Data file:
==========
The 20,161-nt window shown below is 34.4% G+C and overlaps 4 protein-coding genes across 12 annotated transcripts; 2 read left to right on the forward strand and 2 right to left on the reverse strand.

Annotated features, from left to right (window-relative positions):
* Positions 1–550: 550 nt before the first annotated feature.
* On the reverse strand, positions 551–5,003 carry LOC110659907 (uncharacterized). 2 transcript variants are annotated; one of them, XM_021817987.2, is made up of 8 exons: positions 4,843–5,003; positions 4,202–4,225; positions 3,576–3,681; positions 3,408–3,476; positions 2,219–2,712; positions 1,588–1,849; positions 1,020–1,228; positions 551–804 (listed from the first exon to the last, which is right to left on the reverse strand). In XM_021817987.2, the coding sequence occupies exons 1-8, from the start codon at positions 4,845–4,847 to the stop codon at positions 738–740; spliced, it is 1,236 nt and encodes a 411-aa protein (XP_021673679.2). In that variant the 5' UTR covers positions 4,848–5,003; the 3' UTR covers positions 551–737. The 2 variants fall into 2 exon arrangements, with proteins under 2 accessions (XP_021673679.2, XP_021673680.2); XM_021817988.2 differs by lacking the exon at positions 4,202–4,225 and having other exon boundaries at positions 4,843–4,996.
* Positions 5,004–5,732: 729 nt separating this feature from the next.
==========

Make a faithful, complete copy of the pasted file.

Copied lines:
The 20,161-nt window shown below is 34.4% G+C and overlaps 4 protein-coding genes across 12 annotated transcripts; 2 read left to right on the forward strand and 2 right to left on the reverse strand.

Annotated features, from left to right (window-relative positions):
* Positions 1–550: 550 nt before the first annotated feature.
* On the reverse strand, positions 551–5,003 carry LOC110659907 (uncharacterized). 2 transcript variants are annotated; one of them, XM_021817987.2, is made up of 8 exons: positions 4,843–5,003; positions 4,202–4,225; positions 3,576–3,681; positions 3,408–3,476; positions 2,219–2,712; positions 1,588–1,849; positions 1,020–1,228; positions 551–804 (listed from the first exon to the last, which is right to left on the reverse strand). In XM_021817987.2, the coding sequence occupies exons 1-8, from the start codon at positions 4,845–4,847 to the stop codon at positions 738–740; spliced, it is 1,236 nt and encodes a 411-aa protein (XP_021673679.2). In that variant the 5' UTR covers positions 4,848–5,003; the 3' UTR covers positions 551–737. The 2 variants fall into 2 exon arrangements, with proteins under 2 accessions (XP_021673679.2, XP_021673680.2); XM_021817988.2 differs by lacking the exon at positions 4,202–4,225 and having other exon boundaries at positions 4,843–4,996.
* Positions 5,004–5,732: 729 nt separating this feature from the next.